For the most part, there was good news on the open government front during the 2011 General Assembly session. Several pro-transparency bills were passed with ease. Some bills that VCOG felt were not in the public interest were defeated. Much of the credit for those defeats can be attributed to the general public, who contacted subcommittee members and their own legislators to oppose the bills.
The bill of greatest concern to VCOG this year was a repeat of a bill from last year that would let the government get a court order against a citizen who was "harassing" the government with FOIA requests. Last year the bill was sent to the FOIA Council for study, where no consensus could be reached.
The bill came back this year with a different patron, Del. Lynwood Lewis (D-Accomac), but with the same background story accompanying it: a part-time clerk in a small jurisdiction was overwhelmed by FOIA requests from a single person. As became clear during testimony, and like last year, too, it turned out the clerk didn't take advantage of stop-gap measures already written into the state's FOI law.
This year, the House FOIA subcommittee didn't send the bill, HB2383, to the FOIA Council. Instead they tabled the bill on an 8-1 voice vote.
VCOG publicized information about the bill and the hearings on the Coalition's daily email alert, website, Facebook and Twitter feeds, as well as in special legislative alerts. More than two dozen people told VCOG that they had contacted subcommittee members in opposition to the bill. A few people also came to the hearings.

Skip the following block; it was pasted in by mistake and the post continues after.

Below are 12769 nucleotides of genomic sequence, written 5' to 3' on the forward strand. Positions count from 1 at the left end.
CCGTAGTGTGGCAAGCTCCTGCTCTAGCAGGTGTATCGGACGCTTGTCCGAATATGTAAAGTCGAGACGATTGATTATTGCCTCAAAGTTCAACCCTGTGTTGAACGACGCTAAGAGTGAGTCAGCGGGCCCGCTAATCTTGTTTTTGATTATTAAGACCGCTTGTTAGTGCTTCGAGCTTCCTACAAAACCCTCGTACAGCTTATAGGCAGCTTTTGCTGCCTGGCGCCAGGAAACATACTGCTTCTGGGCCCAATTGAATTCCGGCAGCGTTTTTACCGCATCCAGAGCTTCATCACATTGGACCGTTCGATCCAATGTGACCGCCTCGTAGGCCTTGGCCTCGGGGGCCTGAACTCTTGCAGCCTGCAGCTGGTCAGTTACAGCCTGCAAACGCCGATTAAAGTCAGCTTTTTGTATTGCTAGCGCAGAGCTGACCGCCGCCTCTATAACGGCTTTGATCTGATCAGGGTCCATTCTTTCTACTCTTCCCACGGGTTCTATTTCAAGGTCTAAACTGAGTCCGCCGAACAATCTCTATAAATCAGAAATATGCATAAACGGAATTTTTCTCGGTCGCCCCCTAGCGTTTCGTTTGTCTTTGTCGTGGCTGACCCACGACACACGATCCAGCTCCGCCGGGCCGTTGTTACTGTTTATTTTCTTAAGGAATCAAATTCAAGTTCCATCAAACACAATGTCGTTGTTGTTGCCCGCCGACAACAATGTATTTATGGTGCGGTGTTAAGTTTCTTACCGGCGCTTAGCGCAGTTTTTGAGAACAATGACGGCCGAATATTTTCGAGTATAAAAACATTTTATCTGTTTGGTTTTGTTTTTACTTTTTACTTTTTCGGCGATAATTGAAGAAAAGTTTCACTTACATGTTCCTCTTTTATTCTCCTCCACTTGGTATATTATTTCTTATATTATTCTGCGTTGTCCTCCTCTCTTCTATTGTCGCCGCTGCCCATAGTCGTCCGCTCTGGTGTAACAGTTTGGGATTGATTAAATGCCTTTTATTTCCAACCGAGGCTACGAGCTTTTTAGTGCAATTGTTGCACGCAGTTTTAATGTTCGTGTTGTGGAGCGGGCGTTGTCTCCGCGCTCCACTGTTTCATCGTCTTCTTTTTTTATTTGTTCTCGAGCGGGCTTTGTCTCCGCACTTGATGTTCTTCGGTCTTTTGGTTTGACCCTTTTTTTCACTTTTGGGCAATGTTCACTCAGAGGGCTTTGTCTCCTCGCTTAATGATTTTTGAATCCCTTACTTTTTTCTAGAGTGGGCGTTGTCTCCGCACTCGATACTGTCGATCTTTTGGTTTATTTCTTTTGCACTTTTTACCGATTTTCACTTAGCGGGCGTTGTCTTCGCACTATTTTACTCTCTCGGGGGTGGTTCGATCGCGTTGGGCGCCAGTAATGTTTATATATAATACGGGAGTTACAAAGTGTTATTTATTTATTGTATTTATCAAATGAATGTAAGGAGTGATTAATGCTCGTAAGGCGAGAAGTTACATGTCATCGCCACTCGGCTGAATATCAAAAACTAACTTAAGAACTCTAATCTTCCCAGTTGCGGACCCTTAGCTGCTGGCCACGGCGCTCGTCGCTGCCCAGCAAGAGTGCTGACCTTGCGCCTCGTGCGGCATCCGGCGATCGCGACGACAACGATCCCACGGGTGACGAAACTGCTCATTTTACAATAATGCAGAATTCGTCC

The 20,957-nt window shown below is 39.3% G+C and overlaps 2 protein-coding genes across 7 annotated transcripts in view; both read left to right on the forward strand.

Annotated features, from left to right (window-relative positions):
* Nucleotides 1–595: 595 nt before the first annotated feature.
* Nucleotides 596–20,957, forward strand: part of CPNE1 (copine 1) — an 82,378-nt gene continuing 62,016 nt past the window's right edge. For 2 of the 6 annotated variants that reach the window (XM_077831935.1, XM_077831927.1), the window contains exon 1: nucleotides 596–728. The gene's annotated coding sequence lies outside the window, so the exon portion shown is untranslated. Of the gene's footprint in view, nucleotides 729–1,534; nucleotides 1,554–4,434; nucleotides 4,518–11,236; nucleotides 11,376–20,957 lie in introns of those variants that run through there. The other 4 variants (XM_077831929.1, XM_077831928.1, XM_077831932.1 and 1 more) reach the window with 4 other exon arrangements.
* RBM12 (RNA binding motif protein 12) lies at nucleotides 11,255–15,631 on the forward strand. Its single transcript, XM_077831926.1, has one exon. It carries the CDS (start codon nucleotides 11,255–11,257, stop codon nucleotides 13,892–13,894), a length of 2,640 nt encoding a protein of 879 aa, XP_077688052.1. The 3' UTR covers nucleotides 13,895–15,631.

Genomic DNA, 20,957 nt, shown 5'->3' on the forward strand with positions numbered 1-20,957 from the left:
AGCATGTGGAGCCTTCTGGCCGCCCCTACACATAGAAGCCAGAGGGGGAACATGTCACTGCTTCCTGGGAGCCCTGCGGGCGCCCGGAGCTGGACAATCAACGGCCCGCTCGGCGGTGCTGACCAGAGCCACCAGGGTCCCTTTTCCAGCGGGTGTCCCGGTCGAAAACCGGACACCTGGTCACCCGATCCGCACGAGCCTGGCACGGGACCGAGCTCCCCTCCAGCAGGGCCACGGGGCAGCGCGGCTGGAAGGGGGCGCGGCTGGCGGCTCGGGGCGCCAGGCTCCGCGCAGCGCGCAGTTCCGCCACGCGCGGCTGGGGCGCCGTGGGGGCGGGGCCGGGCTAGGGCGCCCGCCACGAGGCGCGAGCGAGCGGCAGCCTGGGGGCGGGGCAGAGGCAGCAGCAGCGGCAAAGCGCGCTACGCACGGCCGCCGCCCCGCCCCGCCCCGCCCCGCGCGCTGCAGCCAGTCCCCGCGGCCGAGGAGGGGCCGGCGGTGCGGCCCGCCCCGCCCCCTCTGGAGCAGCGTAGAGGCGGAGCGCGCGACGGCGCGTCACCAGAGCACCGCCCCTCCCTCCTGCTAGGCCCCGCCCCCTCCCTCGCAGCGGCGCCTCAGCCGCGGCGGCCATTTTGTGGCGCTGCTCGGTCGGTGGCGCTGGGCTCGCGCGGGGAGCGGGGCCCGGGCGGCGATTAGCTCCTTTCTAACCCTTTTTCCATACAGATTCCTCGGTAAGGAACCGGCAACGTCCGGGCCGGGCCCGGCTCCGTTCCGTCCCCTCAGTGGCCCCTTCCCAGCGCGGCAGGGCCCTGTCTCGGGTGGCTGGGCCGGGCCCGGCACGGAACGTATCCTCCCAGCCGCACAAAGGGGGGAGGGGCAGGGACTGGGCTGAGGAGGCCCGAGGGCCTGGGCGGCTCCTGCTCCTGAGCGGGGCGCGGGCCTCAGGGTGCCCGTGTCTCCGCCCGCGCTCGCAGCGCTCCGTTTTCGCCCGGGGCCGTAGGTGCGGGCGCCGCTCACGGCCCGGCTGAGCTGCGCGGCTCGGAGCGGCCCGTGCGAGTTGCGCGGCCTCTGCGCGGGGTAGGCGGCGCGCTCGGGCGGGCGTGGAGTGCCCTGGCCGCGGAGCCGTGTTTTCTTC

VCOG also heard from several people who contacted the Senate FOIA subcommittee members to express opposition to SB812, a bill to prohibit the release of names in conjunction with salary or reimbursement data. At the subcommittee hearing, the bill's patron, Sen. Steve Martin (R-Chesterfield), amended the bill to say the names of elected and appointed officials could be released, but the subcommittee decided to send the bill in its original form to the FOIA Council for further study.
Also going to the FOIA Council is SB1467 from Sen. John Edwards (D-Roanoke) to create some sort of release mechanism for police investigative files after the investigation is "closed." The concept was studied by the FOIA Council last summer with no consensus.
A measure from Del. Bob Marshall (R-Prince William) will go to the FOIA Council, too. It would require every public record to be classified at its creation as either being required to be disclosed under FOIA or exempt. The bill would further require the status of records to be continually adjusted. Marshall stated in subcommittee testimony that the bill was directed at UVa for its failure to respond to his FOIA request for Michael Mann's climate-change email.